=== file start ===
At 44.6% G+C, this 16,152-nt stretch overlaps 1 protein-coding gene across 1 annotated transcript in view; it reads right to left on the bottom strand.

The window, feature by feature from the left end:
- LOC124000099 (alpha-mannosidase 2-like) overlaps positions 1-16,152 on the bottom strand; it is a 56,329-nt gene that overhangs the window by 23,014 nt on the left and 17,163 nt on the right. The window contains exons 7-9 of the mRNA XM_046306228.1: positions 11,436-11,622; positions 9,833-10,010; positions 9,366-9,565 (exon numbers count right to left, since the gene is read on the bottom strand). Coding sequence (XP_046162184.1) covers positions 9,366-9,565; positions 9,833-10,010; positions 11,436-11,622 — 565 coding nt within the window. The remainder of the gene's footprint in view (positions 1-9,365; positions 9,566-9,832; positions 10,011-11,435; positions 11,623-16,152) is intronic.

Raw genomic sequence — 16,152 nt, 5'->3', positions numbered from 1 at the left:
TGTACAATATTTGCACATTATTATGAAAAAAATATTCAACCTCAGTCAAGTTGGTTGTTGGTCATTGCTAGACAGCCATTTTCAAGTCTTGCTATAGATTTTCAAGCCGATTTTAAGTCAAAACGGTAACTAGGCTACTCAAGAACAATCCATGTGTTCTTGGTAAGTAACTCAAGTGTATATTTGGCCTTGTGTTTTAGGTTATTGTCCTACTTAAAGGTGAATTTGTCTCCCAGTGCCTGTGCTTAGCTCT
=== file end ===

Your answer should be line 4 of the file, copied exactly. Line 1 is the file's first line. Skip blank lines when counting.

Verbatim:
Raw genomic sequence — 16,152 nt, 5'->3', positions numbered from 1 at the left: